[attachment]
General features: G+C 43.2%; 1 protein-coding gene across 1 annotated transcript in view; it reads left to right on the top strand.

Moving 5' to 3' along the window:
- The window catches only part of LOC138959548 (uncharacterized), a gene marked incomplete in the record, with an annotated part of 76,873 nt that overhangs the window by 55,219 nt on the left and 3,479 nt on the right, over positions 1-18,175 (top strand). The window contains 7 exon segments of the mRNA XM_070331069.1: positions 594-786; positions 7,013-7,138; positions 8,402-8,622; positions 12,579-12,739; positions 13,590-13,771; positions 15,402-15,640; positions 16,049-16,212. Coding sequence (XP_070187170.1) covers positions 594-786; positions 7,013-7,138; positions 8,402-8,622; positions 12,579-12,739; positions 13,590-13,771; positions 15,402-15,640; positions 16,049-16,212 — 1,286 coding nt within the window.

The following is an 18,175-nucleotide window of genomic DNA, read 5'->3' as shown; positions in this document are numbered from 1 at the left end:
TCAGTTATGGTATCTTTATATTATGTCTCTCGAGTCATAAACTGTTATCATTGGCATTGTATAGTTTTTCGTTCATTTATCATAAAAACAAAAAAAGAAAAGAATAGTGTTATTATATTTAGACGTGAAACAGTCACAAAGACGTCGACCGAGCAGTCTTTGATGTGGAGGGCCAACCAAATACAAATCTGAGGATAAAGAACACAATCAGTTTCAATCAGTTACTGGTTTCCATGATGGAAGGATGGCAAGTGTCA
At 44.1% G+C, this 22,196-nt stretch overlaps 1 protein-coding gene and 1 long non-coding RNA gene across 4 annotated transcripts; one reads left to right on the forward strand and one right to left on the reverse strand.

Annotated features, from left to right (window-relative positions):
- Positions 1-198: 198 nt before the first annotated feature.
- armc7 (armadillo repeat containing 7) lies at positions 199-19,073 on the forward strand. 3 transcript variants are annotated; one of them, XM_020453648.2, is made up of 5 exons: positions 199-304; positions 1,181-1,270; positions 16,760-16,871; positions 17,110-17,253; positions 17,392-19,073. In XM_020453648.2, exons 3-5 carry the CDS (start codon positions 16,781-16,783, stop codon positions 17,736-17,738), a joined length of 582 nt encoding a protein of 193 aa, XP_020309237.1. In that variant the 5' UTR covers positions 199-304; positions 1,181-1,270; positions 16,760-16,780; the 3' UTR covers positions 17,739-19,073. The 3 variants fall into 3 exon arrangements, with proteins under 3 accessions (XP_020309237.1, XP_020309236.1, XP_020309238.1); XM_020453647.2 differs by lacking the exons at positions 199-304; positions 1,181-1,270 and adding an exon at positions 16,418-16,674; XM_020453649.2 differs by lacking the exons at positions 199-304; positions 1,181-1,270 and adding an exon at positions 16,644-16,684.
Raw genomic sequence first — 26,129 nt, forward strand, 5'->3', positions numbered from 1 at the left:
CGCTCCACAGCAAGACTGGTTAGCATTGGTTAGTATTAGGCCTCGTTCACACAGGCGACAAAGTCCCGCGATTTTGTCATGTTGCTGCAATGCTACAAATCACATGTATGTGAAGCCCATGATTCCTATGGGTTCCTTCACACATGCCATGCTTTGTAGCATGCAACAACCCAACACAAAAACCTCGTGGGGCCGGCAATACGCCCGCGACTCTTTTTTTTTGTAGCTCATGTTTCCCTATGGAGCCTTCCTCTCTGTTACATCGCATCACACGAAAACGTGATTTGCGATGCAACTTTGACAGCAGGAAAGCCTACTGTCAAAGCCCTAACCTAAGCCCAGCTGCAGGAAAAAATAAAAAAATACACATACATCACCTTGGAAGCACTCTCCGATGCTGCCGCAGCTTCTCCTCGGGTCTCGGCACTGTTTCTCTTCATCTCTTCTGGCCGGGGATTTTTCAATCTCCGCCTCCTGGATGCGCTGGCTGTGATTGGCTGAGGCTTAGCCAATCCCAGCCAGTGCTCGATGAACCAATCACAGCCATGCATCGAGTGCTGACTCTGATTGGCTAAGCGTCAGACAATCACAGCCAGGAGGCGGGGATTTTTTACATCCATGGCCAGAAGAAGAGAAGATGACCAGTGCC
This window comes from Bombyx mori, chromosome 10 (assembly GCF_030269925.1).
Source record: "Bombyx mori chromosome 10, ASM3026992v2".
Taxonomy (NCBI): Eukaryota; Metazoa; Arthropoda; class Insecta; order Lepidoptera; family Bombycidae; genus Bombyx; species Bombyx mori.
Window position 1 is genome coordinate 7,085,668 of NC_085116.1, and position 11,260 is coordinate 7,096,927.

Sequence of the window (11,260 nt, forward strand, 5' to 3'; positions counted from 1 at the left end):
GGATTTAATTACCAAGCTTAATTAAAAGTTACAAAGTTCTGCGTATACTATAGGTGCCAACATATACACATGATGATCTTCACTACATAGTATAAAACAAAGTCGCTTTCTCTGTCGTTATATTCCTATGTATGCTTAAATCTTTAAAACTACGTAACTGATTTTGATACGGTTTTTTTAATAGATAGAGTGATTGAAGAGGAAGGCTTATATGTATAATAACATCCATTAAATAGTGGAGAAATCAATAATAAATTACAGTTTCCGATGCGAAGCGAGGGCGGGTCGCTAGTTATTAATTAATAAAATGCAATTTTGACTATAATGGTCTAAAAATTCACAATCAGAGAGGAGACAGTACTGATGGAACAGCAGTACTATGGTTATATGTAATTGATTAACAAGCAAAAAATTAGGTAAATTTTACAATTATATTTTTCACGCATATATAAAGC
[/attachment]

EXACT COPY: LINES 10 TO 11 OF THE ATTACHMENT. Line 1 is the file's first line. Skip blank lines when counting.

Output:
Raw genomic sequence first — 26,129 nt, forward strand, 5'->3', positions numbered from 1 at the left:
CGCTCCACAGCAAGACTGGTTAGCATTGGTTAGTATTAGGCCTCGTTCACACAGGCGACAAAGTCCCGCGATTTTGTCATGTTGCTGCAATGCTACAAATCACATGTATGTGAAGCCCATGATTCCTATGGGTTCCTTCACACATGCCATGCTTTGTAGCATGCAACAACCCAACACAAAAACCTCGTGGGGCCGGCAATACGCCCGCGACTCTTTTTTTTTGTAGCTCATGTTTCCCTATGGAGCCTTCCTCTCTGTTACATCGCATCACACGAAAACGTGATTTGCGATGCAACTTTGACAGCAGGAAAGCCTACTGTCAAAGCCCTAACCTAAGCCCAGCTGCAGGAAAAAATAAAAAAATACACATACATCACCTTGGAAGCACTCTCCGATGCTGCCGCAGCTTCTCCTCGGGTCTCGGCACTGTTTCTCTTCATCTCTTCTGGCCGGGGATTTTTCAATCTCCGCCTCCTGGATGCGCTGGCTGTGATTGGCTGAGGCTTAGCCAATCCCAGCCAGTGCTCGATGAACCAATCACAGCCATGCATCGAGTGCTGACTCTGATTGGCTAAGCGTCAGACAATCACAGCCAGGAGGCGGGGATTTTTTACATCCATGGCCAGAAGAAGAGAAGATGACCAGTGCC